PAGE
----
It’s Day 17 of India’s 21-day lockdown. And it’s almost exactly the same as the last 16 days.

It’s eerily quiet, except for the birds, and the garbage truck, which rolls around every morning around 8am, blasting an anthem from Prime Minister Narendra Modi’s “Clean India” campaign.

I don’t remember hearing it in pre-corona times – but it works because people dash to the street to make sure they don’t miss the pick-up.

Then there’s the lookout for the neighbourhood vegetable vendor – whose arrival we cannot afford to miss because ordering in groceries is no longer the most convenient option. The occasional delivery does arrive but it’s now “contactless” – they leave it at the door.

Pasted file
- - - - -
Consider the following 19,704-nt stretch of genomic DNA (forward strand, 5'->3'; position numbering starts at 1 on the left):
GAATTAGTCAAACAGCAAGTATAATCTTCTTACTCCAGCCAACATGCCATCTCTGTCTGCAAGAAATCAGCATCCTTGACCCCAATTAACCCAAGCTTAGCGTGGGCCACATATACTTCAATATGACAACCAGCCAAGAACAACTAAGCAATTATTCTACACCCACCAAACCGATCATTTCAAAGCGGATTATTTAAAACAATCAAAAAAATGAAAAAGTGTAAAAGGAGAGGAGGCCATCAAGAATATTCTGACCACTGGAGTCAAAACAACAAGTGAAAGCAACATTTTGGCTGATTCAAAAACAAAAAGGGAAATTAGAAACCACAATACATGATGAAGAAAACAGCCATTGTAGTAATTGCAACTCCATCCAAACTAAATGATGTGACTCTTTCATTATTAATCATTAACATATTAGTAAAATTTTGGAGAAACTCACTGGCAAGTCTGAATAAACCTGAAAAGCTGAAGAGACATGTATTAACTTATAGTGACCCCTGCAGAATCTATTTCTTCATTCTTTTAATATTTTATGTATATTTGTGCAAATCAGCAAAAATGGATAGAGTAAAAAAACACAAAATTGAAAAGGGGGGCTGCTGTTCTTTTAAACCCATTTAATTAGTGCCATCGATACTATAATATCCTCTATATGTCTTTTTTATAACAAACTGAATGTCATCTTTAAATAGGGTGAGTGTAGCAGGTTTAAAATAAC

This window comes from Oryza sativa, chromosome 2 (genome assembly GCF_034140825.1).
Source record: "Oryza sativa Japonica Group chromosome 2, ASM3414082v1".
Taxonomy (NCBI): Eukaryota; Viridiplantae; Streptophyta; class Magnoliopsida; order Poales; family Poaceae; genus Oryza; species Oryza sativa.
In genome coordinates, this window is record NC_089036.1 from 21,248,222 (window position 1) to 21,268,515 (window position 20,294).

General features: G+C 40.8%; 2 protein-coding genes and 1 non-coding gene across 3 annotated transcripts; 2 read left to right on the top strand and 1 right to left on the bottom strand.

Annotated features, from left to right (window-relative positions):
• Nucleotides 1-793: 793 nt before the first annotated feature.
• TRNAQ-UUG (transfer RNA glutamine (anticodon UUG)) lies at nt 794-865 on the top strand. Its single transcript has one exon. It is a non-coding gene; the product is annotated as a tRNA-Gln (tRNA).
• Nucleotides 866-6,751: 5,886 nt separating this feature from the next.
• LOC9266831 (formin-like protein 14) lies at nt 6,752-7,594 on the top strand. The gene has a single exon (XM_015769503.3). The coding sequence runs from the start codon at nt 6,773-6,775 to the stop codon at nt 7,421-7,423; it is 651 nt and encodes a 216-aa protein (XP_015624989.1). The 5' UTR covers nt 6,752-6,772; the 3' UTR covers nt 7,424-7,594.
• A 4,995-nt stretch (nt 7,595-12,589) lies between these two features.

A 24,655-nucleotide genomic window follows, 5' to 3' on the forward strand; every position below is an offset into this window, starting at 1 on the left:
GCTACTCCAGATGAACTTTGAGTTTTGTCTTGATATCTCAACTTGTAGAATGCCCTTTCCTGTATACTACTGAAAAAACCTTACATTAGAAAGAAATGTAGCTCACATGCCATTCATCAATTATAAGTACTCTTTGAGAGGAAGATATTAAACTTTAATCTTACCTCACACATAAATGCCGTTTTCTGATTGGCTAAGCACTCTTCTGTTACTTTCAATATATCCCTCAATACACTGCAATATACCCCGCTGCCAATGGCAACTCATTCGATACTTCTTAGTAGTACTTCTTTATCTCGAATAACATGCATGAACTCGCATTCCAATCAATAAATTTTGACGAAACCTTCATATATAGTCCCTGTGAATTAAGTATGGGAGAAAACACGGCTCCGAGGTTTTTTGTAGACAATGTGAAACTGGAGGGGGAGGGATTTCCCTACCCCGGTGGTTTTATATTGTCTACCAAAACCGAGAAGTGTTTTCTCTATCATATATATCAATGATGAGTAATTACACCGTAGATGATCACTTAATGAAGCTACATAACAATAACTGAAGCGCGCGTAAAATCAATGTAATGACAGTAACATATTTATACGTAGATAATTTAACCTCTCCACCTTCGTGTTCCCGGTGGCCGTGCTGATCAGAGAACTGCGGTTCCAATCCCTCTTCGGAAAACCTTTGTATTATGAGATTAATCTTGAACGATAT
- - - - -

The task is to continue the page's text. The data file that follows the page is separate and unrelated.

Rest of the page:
Narrow balconies in my neighbourhood, where people would rarely spend time before the lockdown, are the new place to hang out. That’s where everyone gathered to clang pots and pans, and light lamps, as requested by Mr Modi.

It’s also where I find my neighbours in the evenings, looking at me curiously as I walk past their houses to the now-empty neighbourhood park.